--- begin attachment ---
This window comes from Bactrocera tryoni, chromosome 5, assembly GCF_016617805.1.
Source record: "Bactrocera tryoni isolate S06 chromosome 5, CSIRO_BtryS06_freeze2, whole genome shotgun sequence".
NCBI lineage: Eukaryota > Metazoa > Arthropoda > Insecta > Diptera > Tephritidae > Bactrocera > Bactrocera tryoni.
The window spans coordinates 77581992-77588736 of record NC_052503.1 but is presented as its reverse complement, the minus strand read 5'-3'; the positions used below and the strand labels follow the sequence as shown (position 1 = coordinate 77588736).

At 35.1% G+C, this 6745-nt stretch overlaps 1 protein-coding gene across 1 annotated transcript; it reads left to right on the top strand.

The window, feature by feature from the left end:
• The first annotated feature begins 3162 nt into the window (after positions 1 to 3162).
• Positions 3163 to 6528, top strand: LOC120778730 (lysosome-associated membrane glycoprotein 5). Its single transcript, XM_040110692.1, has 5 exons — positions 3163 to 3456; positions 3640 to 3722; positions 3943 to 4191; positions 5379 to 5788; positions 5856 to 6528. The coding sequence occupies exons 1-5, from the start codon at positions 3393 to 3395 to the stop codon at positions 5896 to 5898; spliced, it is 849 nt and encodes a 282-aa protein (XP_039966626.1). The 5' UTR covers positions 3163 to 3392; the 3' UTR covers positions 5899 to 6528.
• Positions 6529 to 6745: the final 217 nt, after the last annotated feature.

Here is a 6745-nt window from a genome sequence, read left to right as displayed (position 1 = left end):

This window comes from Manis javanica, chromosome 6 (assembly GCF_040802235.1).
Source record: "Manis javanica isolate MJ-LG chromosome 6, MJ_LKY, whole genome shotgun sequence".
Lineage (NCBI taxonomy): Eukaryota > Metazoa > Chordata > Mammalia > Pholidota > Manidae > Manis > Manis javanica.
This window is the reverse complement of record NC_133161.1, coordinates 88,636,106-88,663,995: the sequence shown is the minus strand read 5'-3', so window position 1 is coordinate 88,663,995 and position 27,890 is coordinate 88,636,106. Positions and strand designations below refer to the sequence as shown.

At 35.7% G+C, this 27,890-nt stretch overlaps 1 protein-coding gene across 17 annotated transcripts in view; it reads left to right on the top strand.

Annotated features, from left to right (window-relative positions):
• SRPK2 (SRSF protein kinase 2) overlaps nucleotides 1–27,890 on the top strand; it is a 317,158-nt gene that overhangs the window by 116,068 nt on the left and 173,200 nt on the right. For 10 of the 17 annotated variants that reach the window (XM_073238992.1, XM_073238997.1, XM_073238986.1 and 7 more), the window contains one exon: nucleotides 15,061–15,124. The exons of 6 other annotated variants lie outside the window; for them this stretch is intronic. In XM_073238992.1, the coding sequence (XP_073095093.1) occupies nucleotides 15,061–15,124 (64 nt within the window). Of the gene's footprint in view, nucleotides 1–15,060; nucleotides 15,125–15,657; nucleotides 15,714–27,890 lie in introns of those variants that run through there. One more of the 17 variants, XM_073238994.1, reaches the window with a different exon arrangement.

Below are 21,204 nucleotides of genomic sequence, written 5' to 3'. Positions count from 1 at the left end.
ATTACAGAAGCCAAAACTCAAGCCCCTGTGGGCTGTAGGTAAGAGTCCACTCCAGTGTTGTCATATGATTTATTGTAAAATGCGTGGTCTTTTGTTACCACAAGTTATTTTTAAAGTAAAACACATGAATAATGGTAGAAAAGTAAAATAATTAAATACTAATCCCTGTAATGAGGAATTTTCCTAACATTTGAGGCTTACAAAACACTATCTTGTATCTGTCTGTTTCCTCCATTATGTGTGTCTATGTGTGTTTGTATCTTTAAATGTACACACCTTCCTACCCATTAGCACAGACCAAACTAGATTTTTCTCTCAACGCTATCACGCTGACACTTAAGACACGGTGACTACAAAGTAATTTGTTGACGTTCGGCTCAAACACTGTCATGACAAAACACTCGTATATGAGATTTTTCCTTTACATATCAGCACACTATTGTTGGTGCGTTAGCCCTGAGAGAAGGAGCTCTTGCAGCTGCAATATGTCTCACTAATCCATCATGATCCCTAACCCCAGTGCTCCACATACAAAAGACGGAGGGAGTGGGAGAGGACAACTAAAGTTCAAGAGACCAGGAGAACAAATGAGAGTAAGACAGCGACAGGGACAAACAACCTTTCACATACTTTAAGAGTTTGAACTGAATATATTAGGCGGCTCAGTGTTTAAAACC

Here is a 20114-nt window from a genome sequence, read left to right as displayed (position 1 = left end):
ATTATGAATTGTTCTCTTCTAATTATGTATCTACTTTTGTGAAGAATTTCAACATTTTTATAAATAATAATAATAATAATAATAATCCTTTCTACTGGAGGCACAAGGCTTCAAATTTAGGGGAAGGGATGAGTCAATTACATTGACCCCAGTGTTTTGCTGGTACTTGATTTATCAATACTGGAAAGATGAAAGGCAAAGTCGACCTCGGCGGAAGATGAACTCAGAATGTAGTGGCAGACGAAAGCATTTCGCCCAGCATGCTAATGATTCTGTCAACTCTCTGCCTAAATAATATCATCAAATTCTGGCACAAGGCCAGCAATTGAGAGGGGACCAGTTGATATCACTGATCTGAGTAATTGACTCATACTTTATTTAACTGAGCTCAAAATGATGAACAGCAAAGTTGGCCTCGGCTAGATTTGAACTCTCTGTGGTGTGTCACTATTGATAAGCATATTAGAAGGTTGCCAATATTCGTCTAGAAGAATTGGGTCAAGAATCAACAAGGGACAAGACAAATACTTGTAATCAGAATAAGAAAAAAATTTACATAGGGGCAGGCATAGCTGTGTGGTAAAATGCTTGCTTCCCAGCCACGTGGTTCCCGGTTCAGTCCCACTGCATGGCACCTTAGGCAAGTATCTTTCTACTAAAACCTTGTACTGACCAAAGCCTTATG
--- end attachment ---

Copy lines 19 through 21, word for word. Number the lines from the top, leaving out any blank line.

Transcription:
ATTACAGAAGCCAAAACTCAAGCCCCTGTGGGCTGTAGGTAAGAGTCCACTCCAGTGTTGTCATATGATTTATTGTAAAATGCGTGGTCTTTTGTTACCACAAGTTATTTTTAAAGTAAAACACATGAATAATGGTAGAAAAGTAAAATAATTAAATACTAATCCCTGTAATGAGGAATTTTCCTAACATTTGAGGCTTACAAAACACTATCTTGTATCTGTCTGTTTCCTCCATTATGTGTGTCTATGTGTGTTTGTATCTTTAAATGTACACACCTTCCTACCCATTAGCACAGACCAAACTAGATTTTTCTCTCAACGCTATCACGCTGACACTTAAGACACGGTGACTACAAAGTAATTTGTTGACGTTCGGCTCAAACACTGTCATGACAAAACACTCGTATATGAGATTTTTCCTTTACATATCAGCACACTATTGTTGGTGCGTTAGCCCTGAGAGAAGGAGCTCTTGCAGCTGCAATATGTCTCACTAATCCATCATGATCCCTAACCCCAGTGCTCCACATACAAAAGACGGAGGGAGTGGGAGAGGACAACTAAAGTTCAAGAGACCAGGAGAACAAATGAGAGTAAGACAGCGACAGGGACAAACAACCTTTCACATACTTTAAGAGTTTGAACTGAATATATTAGGCGGCTCAGTGTTTAAAACC

Here is a 20114-nt window from a genome sequence, read left to right as displayed (position 1 = left end):
ATTATGAATTGTTCTCTTCTAATTATGTATCTACTTTTGTGAAGAATTTCAACATTTTTATAAATAATAATAATAATAATAATAATCCTTTCTACTGGAGGCACAAGGCTTCAAATTTAGGGGAAGGGATGAGTCAATTACATTGACCCCAGTGTTTTGCTGGTACTTGATTTATCAATACTGGAAAGATGAAAGGCAAAGTCGACCTCGGCGGAAGATGAACTCAGAATGTAGTGGCAGACGAAAGCATTTCGCCCAGCATGCTAATGATTCTGTCAACTCTCTGCCTAAATAATATCATCAAATTCTGGCACAAGGCCAGCAATTGAGAGGGGACCAGTTGATATCACTGATCTGAGTAATTGACTCATACTTTATTTAACTGAGCTCAAAATGATGAACAGCAAAGTTGGCCTCGGCTAGATTTGAACTCTCTGTGGTGTGTCACTATTGATAAGCATATTAGAAGGTTGCCAATATTCGTCTAGAAGAATTGGGTCAAGAATCAACAAGGGACAAGACAAATACTTGTAATCAGAATAAGAAAAAAATTTACATAGGGGCAGGCATAGCTGTGTGGTAAAATGCTTGCTTCCCAGCCACGTGGTTCCCGGTTCAGTCCCACTGCATGGCACCTTAGGCAAGTATCTTTCTACTAAAACCTTGTACTGACCAAAGCCTTATG